When the term ‘trade union’ is mentioned to an employer in Malaysia, it’s normally perceived to be ‘trouble’ and is more often than not opposed within the management team. This however, is not the case in many other countries where the Union plays an important role in bridging the gap between business objectives and workers’ welfare.
The Industrial Relations Act 1967 contain provisions on union recognition, collective bargaining, picketing, strike, lock-outs and etc. In short, these provisions were put in place with the intention of maintaining a harmonious relationship between all parties at the workplace. With that in mind, one may wonder whether the current state of affairs in industrial relations provide a true reflection of the original intention?
In my dealings with employers and unions, I sense a disconnection (in most cases) in achieving business success when focus is placed on ‘gaining’. For example, union proposals upon the expiration of collective agreements tend to be an over the top proposal based on their perception of profitability of the Company, whereas the Company would prefer to measure individuals’ performance in determining rewards. When both parties negotiate hard and are adamant of their views, it would inevitably lead to a deadlock in negotiations, resulting in the Union bringing the employer to court.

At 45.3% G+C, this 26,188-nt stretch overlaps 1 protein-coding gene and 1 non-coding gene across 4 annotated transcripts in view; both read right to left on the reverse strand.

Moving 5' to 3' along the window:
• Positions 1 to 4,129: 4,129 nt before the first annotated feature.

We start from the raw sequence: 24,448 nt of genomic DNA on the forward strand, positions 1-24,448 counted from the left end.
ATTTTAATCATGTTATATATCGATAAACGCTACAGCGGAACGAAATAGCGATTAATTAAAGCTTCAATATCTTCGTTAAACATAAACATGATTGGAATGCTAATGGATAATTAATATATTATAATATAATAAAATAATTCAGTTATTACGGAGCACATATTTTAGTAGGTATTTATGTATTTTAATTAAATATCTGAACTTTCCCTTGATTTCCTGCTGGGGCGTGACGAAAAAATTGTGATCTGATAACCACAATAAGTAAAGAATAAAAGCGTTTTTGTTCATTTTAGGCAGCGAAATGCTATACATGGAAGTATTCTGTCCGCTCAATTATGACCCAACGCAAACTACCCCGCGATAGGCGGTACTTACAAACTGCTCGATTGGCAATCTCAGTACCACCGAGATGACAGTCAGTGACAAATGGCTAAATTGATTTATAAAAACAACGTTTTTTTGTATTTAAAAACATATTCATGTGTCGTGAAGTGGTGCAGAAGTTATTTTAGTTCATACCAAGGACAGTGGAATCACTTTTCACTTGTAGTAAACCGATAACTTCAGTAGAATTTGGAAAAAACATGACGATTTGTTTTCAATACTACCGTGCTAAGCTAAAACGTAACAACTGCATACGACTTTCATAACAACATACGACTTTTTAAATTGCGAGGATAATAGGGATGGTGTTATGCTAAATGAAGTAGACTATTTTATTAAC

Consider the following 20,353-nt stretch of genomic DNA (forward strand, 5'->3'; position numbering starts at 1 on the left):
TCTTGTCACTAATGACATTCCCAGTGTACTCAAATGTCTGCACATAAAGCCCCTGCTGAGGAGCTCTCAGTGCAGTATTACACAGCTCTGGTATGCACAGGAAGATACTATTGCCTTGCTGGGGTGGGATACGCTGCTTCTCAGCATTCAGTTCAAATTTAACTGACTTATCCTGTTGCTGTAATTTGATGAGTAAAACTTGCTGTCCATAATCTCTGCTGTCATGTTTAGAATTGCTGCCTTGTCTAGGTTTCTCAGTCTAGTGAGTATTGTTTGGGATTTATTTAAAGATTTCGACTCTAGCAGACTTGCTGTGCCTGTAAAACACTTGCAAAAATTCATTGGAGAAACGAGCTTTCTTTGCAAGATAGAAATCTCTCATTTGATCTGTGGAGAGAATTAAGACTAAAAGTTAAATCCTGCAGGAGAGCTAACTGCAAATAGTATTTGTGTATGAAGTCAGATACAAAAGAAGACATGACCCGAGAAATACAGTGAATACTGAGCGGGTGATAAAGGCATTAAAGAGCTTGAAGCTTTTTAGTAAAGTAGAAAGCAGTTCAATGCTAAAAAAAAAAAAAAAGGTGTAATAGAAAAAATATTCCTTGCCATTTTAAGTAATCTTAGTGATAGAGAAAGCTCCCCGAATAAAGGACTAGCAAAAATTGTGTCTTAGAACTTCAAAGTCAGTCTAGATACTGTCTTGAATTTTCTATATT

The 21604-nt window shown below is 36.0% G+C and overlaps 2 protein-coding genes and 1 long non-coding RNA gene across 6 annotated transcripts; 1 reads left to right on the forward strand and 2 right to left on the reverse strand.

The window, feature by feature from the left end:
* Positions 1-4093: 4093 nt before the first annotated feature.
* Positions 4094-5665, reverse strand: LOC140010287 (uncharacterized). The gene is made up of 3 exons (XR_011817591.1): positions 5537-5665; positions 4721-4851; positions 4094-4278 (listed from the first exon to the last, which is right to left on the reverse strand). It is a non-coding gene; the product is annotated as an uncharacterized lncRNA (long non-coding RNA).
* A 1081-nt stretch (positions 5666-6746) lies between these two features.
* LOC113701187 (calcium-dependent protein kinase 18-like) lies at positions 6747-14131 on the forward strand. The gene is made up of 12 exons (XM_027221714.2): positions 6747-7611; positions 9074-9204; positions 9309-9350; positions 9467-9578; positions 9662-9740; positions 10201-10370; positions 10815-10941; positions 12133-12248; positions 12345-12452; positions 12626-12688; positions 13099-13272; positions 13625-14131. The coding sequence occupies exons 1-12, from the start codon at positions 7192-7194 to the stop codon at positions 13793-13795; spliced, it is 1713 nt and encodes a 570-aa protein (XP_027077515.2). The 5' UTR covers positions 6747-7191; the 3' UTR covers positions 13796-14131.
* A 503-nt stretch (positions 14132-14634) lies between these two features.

At this point – are we achieving industrial harmony or are employees suffering as a result of an unnecessary trade dispute?
The role of Union leaders should be to understand business goals, challenges and the financial state of affairs of the Company – which in turn is translated to the employees. Employers with Unions should constantly engage and act on the welfare of employees – it is only through this that the relationship will prosper.
This table provides the basic guidelines for employers in an environment where the Unions are involved: